January 21, 2018

2009 Industry Outlook

Tourism 2009

Travelers Check: Tourism-related industries are getting aggressive in targeting visitors.

Amy Keller | 1/1/2009
D.T. Minich
D.T. Minich, executive director of the St. Petersburg/Clearwater Convention & Visitors Bureau, says a marketing effort attracted more than 1 million visitors from the Orlando area last fall. He is shifting the group’s marketing efforts farther north now. [Photo: Mark Wemple]
An economic slowdown, a drop in consumer and corporate confidence and reduced airline capacity have combined to create the most challenging business environment the tourism industry has faced since just after the 2001 terrorist attacks.

“I think people are just very skittish and very afraid to make a lot of travel plans and do a lot of travel with the uncertainty of the economy,” says Paul Catoe, president and CEO of Tampa Bay & Co. (formerly the Tampa Bay Convention & Visitors Bureau).

Florida hotels began to feel the impact of the economic crisis in September, when statewide occupancy rates dropped 10.5% and revenue collected on the average hotel room fell 12.6%, according to Smith Travel Research. The historically slow month for tourism was made worse by a spate of hurricane activity, election year jitters and a reduction in flights to the region by many airlines. Theme park business also slowed in the third and fourth quarters of 2008, when the parent companies of Universal Orlando, Walt Disney World and SeaWorld and Busch Gardens reported dips in attendance and revenue.

Scaling Back

Americans may be scaling back on their vacation spending, but they’re not opting out entirely. According to a recent survey by the Orlando-based marketing firm Ypartnership and the Travel Industry Association:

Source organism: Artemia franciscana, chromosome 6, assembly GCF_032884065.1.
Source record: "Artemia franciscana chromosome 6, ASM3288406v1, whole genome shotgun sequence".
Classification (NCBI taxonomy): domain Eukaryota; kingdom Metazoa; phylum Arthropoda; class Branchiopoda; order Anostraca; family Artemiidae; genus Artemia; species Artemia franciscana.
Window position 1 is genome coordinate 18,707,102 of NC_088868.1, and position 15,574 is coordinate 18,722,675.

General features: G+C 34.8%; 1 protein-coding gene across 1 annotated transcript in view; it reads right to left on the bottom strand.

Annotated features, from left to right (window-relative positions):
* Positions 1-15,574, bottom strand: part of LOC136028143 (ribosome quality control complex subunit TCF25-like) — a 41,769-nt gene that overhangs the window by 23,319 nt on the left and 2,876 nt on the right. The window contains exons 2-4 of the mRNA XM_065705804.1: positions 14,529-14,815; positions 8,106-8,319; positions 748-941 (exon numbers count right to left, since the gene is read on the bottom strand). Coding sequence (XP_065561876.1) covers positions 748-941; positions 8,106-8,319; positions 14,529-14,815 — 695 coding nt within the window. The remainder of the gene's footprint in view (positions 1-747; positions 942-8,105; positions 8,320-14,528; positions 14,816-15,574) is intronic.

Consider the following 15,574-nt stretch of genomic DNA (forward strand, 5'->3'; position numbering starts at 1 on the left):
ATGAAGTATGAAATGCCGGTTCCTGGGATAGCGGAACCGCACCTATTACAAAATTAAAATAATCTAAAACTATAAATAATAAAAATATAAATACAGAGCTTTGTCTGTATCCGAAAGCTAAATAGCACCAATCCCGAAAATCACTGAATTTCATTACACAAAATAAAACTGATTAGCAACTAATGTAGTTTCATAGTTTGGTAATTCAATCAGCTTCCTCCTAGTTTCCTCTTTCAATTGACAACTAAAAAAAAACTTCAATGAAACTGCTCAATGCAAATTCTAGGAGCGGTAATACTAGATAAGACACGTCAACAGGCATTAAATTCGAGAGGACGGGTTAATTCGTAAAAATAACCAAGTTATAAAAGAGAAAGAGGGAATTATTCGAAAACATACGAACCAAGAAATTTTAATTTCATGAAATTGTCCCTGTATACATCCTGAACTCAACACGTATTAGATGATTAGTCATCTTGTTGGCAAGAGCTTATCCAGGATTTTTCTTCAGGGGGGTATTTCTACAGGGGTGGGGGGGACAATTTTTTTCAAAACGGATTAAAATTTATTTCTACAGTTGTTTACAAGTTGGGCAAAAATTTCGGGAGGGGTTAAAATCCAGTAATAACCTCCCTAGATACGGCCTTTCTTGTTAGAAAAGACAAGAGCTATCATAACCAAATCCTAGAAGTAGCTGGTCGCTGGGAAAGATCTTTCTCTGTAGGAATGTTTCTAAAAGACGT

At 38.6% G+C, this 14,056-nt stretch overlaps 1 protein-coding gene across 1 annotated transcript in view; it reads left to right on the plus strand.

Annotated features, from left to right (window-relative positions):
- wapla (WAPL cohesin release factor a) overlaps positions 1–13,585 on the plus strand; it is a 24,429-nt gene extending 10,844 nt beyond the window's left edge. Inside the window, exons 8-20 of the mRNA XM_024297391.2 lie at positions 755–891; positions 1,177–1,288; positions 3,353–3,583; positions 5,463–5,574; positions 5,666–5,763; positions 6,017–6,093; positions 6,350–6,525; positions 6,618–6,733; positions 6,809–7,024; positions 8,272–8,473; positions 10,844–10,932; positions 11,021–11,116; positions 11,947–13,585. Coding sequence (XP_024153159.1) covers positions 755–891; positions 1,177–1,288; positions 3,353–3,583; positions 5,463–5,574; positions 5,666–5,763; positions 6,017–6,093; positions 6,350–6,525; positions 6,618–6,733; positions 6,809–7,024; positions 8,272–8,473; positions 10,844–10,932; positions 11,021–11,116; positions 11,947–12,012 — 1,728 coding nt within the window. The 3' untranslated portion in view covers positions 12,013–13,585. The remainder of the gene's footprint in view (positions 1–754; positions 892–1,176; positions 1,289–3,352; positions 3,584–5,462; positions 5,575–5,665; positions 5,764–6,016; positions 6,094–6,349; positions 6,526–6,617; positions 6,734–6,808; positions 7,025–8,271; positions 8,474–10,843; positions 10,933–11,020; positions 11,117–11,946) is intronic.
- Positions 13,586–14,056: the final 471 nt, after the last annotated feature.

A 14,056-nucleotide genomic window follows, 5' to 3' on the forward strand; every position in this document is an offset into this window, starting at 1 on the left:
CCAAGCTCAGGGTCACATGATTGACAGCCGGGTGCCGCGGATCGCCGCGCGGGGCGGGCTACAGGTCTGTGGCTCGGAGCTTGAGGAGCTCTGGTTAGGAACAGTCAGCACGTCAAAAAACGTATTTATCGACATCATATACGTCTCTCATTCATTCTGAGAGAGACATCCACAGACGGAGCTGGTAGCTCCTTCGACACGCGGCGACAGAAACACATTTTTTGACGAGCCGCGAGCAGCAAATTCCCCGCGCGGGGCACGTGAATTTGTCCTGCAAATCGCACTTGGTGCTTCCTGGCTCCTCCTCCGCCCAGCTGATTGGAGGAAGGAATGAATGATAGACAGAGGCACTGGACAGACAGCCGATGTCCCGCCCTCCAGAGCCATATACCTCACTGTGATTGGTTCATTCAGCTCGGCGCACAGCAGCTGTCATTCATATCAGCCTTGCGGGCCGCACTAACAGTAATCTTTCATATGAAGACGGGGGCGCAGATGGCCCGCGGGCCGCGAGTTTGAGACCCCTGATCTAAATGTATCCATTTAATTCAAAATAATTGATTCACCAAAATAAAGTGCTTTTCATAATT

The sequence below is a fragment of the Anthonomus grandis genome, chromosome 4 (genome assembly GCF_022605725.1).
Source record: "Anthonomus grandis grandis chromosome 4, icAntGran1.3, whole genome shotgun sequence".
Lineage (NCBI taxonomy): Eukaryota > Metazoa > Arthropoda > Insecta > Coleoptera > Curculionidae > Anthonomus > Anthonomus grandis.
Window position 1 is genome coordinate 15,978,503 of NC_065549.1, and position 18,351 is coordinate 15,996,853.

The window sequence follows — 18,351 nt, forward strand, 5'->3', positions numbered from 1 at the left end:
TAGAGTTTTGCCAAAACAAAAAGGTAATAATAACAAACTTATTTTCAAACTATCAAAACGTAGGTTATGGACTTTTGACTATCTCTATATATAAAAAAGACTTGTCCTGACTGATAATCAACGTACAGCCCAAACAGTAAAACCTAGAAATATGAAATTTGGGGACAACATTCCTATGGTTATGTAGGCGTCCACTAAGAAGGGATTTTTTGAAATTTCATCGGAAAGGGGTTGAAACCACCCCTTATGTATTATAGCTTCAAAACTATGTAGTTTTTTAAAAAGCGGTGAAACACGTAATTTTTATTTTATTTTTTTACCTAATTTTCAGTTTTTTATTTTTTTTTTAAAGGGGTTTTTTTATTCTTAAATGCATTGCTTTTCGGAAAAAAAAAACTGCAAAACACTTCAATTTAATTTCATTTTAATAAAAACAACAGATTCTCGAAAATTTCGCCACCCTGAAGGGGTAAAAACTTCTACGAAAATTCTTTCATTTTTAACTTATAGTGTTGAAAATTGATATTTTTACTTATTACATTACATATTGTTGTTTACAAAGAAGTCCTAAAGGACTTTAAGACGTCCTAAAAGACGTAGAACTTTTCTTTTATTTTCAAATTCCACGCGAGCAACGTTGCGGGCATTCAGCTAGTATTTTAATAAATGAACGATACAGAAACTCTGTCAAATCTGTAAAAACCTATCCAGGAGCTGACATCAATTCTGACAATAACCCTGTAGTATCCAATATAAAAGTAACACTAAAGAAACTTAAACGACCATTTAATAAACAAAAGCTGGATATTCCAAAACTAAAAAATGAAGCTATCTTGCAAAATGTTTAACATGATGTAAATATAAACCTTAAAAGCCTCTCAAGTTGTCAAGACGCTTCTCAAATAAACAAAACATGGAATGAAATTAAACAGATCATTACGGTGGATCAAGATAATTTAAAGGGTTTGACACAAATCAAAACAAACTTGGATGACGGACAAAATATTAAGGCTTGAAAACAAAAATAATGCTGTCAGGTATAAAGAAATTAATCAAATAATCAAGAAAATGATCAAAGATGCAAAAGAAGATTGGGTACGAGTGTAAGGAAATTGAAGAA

71% of “active leisure travelers” said they plan to take an overnight trip more than 50 miles from home during the next six months — unchanged since the last such survey a year earlier.
 76% of those surveyed said they will book a packaged
vacation to save money.
 75% plan to spend less overall.
 73% intend to spend less on food, beverages and entertainment.
 67% plan to stay fewer nights.

Convention and visitors centers across the state report that groups that have booked events are not canceling their meetings but that attendance is down and will likely continue to be for some time.

Rich Maladecki, president of the Central Florida Hotel & Lodging Association, says hoteliers in the Orlando area are predicting a 2% to 4% decline in 2009 occupancy as business and leisure travel weakens.

While overseas visitors have provided some cushion to the softening domestic tourism market, the spread of the financial crisis around the globe and the strengthening of the dollar against the euro and the pound will likely dampen international enthusiasm for travel. The Department of Commerce predicts that international arrivals will decline by 1.6% over the next year, and the Travel Industry Association is predicting a 3% drop in overseas travel to the U.S. this year.

Tags: Dining & Travel

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